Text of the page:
CINCINNATI (AP) _ Mark McGwire moved into a tie with Sammy Sosa for the major league home run lead today, hitting his 61st off Cincinnati's Ron Villone in his second at-bat.

The drive landed in the upper deck in left field, only the 29th ball to reach that level in stadium history.

He got polite applause and a few boos from the fans after the homer.

For Mark McGwire, reaching 60 was much tougher the second time.

McGwire became the second player to hit 60 twice when he homered in the eighth inning Sunday. His solo shot off Cincinnati's Scott Sullivan added his name to a couple more categories in the record book.

On Sunday, McGwire became the third player to hit 400 homers in a decade, with his 60th. Babe Ruth had 467 in the 1920s and Jimmie Foxx had 415 in the 1930s.

He also joined Sosa as the only players in the 60-60 club. Sosa beat McGwire to this record by hitting his 60th eight days earlier.

After the Reds rallied to beat the St. Louis Cardinals 7-5 in 12 innings Sunday, McGwire was appreciative and worn down at the same time.

``It's been a nice year,'' he said. ``Then again, it's been probably one of the most difficult years I've ever had.''

McGwire rode an emotional wave last year when he hit No. 60 off Cincinnati's Denny Reyes and kept going, stopping at a record 70. Sosa reached the 60-homer mark after McGwire and finished at 66.

From his first day of spring training, McGwire has been asked about the chances of hitting 60 or 70 again. He said Sunday that the attention combined with the Cardinals' losing season made it tough.

No. 60 came in one of the Cardinals' most devastating losses. McGwire's homer started a comeback that sent the game to extra innings and the Cardinals went ahead in the 12th, only to lose it on Pokey Reese's three-run homer.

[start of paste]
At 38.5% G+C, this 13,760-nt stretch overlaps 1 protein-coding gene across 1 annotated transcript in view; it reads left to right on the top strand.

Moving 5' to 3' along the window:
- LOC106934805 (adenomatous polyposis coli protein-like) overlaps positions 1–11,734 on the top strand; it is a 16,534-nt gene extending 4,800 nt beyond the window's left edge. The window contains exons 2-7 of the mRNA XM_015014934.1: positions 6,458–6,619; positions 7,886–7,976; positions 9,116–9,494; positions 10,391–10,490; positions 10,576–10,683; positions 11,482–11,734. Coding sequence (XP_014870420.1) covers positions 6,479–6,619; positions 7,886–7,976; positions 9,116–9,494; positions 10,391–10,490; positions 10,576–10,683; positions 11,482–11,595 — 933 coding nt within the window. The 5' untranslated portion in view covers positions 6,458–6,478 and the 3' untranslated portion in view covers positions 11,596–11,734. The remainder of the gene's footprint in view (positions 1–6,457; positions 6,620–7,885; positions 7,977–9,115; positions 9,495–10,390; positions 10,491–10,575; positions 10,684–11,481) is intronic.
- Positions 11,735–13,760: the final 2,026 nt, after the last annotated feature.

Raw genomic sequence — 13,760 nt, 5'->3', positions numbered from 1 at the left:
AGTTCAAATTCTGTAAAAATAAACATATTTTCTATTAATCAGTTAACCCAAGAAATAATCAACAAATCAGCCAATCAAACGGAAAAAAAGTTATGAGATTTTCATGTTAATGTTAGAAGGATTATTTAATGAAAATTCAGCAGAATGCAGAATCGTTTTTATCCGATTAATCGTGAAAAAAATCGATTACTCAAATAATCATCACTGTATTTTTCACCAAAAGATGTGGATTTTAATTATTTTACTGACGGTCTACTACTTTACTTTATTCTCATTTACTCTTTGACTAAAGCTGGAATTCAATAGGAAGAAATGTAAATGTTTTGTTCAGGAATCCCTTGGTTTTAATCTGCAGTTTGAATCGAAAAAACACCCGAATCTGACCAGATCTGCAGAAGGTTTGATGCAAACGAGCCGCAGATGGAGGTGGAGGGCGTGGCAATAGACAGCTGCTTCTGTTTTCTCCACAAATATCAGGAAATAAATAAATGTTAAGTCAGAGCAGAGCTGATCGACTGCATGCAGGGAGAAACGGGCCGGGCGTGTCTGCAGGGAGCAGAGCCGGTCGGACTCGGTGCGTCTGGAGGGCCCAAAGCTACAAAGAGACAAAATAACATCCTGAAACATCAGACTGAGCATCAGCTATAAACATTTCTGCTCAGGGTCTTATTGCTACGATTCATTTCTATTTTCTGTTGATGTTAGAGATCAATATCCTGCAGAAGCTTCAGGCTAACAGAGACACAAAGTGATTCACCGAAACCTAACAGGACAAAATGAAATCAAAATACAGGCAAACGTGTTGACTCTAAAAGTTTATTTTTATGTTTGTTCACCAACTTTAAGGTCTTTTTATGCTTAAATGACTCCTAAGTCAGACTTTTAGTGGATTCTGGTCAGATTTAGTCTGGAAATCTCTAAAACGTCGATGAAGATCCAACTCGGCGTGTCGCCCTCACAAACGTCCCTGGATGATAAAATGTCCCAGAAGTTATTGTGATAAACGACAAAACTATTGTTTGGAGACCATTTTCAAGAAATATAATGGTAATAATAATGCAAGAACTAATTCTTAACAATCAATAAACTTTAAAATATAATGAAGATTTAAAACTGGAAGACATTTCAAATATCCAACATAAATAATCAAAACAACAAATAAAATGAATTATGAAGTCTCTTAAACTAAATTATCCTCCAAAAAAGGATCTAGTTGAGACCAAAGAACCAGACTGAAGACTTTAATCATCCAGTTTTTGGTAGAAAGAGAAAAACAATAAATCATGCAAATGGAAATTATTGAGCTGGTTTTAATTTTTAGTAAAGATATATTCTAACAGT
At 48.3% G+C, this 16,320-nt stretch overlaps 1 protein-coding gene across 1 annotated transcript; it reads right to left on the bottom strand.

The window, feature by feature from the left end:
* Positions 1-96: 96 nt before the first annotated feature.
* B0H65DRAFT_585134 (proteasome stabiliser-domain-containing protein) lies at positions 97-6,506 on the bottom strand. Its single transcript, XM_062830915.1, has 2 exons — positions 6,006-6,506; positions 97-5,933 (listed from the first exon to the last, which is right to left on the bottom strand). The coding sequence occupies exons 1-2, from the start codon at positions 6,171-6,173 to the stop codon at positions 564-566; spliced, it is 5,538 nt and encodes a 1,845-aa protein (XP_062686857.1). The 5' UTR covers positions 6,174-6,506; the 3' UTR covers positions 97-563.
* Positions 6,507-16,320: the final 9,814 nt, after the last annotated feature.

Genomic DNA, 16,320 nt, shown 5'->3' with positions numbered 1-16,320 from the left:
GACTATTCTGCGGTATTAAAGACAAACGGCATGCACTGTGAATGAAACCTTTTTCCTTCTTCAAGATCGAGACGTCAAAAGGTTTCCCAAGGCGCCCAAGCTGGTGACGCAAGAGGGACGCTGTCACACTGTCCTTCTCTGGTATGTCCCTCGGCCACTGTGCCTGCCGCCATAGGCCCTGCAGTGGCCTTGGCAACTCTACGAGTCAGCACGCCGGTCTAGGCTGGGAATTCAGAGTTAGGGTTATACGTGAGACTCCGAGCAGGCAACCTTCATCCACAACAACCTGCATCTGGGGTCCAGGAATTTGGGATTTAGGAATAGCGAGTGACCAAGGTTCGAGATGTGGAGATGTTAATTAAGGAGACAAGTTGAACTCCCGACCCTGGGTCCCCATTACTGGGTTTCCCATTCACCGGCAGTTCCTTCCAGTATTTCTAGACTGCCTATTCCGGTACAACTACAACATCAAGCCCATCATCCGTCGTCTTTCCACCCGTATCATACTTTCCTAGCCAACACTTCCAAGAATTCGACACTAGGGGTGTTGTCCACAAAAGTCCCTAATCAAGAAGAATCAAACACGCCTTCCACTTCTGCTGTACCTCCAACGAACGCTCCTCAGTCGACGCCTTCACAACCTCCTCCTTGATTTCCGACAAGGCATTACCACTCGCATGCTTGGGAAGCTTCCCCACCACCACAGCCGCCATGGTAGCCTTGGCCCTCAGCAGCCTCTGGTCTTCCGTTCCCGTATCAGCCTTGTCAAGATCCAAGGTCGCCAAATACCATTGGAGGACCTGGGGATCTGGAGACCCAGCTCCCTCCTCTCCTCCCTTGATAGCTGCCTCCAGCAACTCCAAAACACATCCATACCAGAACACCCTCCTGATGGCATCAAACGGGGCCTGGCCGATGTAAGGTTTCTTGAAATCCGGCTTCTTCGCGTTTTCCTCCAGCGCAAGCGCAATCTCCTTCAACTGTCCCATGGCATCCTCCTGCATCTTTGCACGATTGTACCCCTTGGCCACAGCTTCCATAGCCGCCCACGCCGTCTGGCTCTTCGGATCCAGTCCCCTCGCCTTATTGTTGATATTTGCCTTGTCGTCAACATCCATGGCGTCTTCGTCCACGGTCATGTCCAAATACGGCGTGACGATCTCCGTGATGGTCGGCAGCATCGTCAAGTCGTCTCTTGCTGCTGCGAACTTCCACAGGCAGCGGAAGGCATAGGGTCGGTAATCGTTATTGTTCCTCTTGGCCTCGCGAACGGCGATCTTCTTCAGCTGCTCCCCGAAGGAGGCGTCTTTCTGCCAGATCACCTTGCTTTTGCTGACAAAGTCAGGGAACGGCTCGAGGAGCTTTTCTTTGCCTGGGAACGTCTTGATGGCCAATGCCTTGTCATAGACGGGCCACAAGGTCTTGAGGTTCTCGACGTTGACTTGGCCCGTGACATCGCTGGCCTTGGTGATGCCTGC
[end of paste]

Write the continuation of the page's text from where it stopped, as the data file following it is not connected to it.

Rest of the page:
As he left the field, McGwire lingered for a few moments and watched the Reds celebrate on the field. He wished the Cardinals could be doing the same.

``I'd much rather be in that clubhouse,'' he said.

He'll have to settle for the record book, something that's not nearly as appealing right now.

``I think all this stuff will hit me when I'm retired,'' McGwire said, sipping from a bottle of water in the crestfallen Cardinals clubhouse. ``Obviously it's very meaningful to me. When I'm retired I can sit back and think of all I've accomplished.''

He didn't think that another 60-homer season would be on the list. Like Sosa, he thought there was no chance for another neck-and-neck race past the 60-homer mark.

``I never thought I'd get there again,'' McGwire said. ``To have two people do it in two consecutive years is pretty amazing.

``A lot of people didn't think we could do it again _ myself included.''

After McGwire's 60th homer, two people who were not at the game phoned and bought game tickets as memorabilia. Joe Davis of Snellville, Ga., purchased 1,050 and Edmund Urquiza of Burbank, Calif., bought 500. The cheapest seat in the stadium is $4.

The ball landed behind the left-field wall, so the Reds were able to retrieve it and give it to McGwire.

It was noteworthy that he got No. 60 in Cincinnati, the place where he's been more of a punch-and-Judy hitter than a home run king. He finally got his first career homer at Riverfront Stadium/Cinergy Field last July 22, connecting off reliever Danny Graves in the ninth inning.